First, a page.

Insomnia is a sleeping disorder that is characterized by difficulty in initiating sleep, difficulty in staying asleep, or difficulty in going back to sleep. Occasional or isolated episodes of insomnia are not worrisome. Many individuals could have experienced insomnia at some point in their lives especially when they’re undergoing a lot of stress. However, persistent insomnia that lasts for a significant period of time warrants investigation because it can lead to other serious complications.


Insomnia can be classified into two: primary insomnia and secondary insomnia. Primary insomnia is the type of insomnia that cannot be attributed to any medical, mental, or environmental factors. Secondary insomnia, on the other hand, is the type of insomnia that occurs “secondary” to other diseases or environmental conditions.

Examples of the causes of secondary insomnia are:

  • Stress
  • Anxiety
  • Depression
  • Sleeping disturbances like light, noise, heat, or cold temperature
  • Jet lag
  • Change in work shifts
  • Pain from a medical illness
  • Heartburn
  • Sleep apnea
  • Chronic cough
  • Medications like some anti-depressants
  • Drinks with caffeine


People with insomnia present with the following symptoms:

  • Difficulty in falling asleep
  • Difficulty in staying asleep or in going back to sleep
  • Early awakening
  • Morning sleepiness
  • Tiredness or lack of energy at daytime
  • Irritability
  • Inability to focus or pay attention
  • Headache
  • Memory lapses
  • Poor judgment


Prolonged lack of sleep can take its toll in an individual suffering from insomnia. Frequent lack of sleep can weaken the body and the immune system and put the individual at risk for many illnesses. Lack of sleep can also lead to poor concentration and judgment. These might lead to accidents in the road or in handling machineries. Lack of sleep also translates to poor performance at school or at work. This can lead to depression and can aggravate anxiety. It can also lead to substance abuse.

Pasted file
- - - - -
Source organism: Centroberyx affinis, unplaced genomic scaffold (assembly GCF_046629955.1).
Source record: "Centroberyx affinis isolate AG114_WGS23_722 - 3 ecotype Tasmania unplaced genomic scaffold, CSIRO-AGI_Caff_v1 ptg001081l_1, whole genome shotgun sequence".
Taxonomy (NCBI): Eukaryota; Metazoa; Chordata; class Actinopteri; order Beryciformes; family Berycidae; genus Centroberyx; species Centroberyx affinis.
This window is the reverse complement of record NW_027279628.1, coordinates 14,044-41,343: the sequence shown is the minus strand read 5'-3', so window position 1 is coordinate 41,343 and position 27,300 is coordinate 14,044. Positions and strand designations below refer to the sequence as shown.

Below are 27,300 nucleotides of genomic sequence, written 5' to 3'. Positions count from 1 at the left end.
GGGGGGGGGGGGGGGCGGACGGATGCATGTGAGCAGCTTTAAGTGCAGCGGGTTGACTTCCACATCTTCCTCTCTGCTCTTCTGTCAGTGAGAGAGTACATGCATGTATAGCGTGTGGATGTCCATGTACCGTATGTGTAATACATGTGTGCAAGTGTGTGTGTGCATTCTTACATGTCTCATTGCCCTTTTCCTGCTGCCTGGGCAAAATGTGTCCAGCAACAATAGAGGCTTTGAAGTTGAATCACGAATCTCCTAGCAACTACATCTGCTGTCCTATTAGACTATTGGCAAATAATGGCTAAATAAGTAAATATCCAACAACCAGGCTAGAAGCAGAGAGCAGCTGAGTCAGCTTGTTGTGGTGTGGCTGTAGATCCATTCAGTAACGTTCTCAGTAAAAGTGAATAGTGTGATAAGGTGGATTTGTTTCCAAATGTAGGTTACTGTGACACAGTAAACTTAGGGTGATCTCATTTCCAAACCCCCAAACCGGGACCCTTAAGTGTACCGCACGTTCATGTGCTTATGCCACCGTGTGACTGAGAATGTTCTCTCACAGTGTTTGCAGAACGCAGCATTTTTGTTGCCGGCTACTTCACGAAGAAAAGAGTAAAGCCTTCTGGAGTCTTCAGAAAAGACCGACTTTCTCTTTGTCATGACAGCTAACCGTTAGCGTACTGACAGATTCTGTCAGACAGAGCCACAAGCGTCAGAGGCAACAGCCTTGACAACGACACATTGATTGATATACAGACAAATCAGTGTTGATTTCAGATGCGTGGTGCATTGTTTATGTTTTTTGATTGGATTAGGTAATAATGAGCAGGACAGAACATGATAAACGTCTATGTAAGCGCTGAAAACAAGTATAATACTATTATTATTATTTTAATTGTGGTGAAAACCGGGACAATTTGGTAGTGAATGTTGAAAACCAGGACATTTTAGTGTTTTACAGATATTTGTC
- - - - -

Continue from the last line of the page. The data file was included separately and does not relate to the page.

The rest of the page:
The diagnosis of insomnia is based on a good history. A doctor will the patient several questions that will assess the severity of the condition and will identify the factors that could possibly aggravate the condition. In some instances, if sleep apnea is suspected as the cause of insomnia, a sleep study might be requested, which requires an overnight stay in a sleep center while being monitored for signs of apnea.


Management of insomnia is largely based on establishing a good sleeping habit and addressing the factors that cause the insomnia. The following are some of the tips that can be helpful in establishing a good sleep habit:

  • Keep your sleeping area comfortable and free from distractions. Dim the lights when you are about to sleep, and turn off gadgets that might distract you from your sleep.
  • Establish a regular sleeping routine. Go to bed at the same time each night and wake up at the same time each day. Establishing a regular routine trains your body clock to turn on or off at predictable hours.
  • Exercise regularly, but do it at least 5 hours before bedtime.
  • Avoid heavy meals at before bed.
  • Avoid caffeinated substances like coffee, tea, or soda.
  • Quit smoking. Nicotine is a stimulant.
  • Avoid day-time naps. Day time naps can make it difficult for you to feel sleepy at night.
  • Do something that can help you relax like reading a book, listening to soft music or taking a bath.
  • If you can’t fall asleep, get up from your bed and do something that is relaxing.
  • Limit your bed activities to sleep and sex. Don’t eat, watch TV, browse the internet, read, play games in your bed.
  • Stop counting time. Stop worrying about how much sleep you have left. Set your alarm clock then hide it so that you won’t know how much time has passed.

Aside from establishing a good sleeping habit, the underlying cause of the insomnia must also be addressed. For example, pain medications must be given for pain; depression should be treated with anti-depressants; and apnea might require the use of CPAP.

If insomnia is persistent despite these conservative interventions, then sleeping pills might be prescribed. These medications should only be taken upon the advice of a medical professional. Behavioral or psychotherapy can also be done. These include relaxation techniques, stimulus control, sleep restriction, and other methods that train the mind and the body to sleep at designated periods of time.